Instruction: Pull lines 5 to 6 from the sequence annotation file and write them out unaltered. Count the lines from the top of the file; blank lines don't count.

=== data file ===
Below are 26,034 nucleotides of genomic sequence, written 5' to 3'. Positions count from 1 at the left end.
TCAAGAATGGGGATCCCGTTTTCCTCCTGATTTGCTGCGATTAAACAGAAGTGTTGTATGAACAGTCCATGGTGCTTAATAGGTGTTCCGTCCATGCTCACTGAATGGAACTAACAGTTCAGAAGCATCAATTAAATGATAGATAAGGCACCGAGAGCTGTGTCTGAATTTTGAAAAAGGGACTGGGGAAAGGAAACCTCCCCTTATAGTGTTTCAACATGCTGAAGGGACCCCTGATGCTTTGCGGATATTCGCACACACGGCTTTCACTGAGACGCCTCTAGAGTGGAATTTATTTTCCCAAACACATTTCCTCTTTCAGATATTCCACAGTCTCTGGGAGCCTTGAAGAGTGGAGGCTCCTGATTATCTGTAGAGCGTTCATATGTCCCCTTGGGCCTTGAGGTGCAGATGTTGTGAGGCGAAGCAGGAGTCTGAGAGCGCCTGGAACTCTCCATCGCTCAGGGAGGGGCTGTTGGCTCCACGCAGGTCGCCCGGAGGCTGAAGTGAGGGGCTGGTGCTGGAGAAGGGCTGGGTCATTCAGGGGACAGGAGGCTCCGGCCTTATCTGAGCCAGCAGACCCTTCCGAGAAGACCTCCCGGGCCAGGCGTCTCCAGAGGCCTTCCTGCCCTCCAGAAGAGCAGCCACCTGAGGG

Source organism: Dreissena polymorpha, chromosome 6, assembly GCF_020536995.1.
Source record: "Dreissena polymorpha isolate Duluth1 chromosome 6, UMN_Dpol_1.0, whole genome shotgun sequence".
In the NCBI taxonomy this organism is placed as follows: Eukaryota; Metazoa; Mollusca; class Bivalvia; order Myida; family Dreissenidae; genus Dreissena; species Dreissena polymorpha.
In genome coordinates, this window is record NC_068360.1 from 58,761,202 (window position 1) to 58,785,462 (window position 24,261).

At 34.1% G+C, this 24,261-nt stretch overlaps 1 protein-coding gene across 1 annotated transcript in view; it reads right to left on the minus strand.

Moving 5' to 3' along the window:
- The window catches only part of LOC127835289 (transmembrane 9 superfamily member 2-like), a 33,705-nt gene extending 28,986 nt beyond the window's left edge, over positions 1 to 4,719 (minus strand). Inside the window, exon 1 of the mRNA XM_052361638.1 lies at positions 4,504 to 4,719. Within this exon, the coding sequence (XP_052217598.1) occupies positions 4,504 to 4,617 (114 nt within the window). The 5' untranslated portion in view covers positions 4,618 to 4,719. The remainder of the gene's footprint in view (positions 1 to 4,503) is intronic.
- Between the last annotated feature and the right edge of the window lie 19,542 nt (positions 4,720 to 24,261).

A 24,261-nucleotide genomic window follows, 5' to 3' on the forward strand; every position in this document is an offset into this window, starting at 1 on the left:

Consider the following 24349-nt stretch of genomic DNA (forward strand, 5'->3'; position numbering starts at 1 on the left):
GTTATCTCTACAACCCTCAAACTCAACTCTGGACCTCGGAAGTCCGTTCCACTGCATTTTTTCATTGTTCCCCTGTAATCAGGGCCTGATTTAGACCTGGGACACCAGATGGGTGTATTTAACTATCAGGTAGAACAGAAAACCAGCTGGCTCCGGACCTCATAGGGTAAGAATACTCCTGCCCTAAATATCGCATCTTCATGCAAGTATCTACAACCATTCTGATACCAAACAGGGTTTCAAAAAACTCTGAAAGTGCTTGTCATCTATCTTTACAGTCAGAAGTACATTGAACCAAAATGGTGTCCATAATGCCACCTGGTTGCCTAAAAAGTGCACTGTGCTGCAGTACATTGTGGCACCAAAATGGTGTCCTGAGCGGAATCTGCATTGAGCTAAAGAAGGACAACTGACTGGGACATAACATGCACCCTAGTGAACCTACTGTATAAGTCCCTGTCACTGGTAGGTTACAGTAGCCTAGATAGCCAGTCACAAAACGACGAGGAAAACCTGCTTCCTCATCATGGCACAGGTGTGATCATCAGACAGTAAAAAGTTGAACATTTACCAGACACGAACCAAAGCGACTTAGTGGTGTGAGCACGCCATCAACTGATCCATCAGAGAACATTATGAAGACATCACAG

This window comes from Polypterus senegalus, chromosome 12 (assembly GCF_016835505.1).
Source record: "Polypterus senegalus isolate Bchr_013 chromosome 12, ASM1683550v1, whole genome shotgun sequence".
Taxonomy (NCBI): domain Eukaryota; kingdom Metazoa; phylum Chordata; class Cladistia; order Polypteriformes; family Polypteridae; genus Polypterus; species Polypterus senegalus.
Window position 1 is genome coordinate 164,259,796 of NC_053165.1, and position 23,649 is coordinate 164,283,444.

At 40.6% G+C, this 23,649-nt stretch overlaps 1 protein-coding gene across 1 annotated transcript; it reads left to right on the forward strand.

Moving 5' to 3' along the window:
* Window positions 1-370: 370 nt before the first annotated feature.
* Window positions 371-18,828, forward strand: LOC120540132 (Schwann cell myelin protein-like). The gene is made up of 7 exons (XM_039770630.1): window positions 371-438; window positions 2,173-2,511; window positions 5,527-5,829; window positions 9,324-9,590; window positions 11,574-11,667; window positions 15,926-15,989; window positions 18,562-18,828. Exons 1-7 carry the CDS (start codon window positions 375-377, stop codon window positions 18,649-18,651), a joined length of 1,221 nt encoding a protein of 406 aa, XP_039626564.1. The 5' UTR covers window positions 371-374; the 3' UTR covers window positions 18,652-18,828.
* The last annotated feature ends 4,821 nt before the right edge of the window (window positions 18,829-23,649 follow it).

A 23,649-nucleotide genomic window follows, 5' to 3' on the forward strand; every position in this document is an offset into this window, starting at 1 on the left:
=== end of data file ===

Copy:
In the NCBI taxonomy this organism is placed as follows: Eukaryota; Metazoa; Mollusca; class Bivalvia; order Myida; family Dreissenidae; genus Dreissena; species Dreissena polymorpha.
In genome coordinates, this window is record NC_068360.1 from 58,761,202 (window position 1) to 58,785,462 (window position 24,261).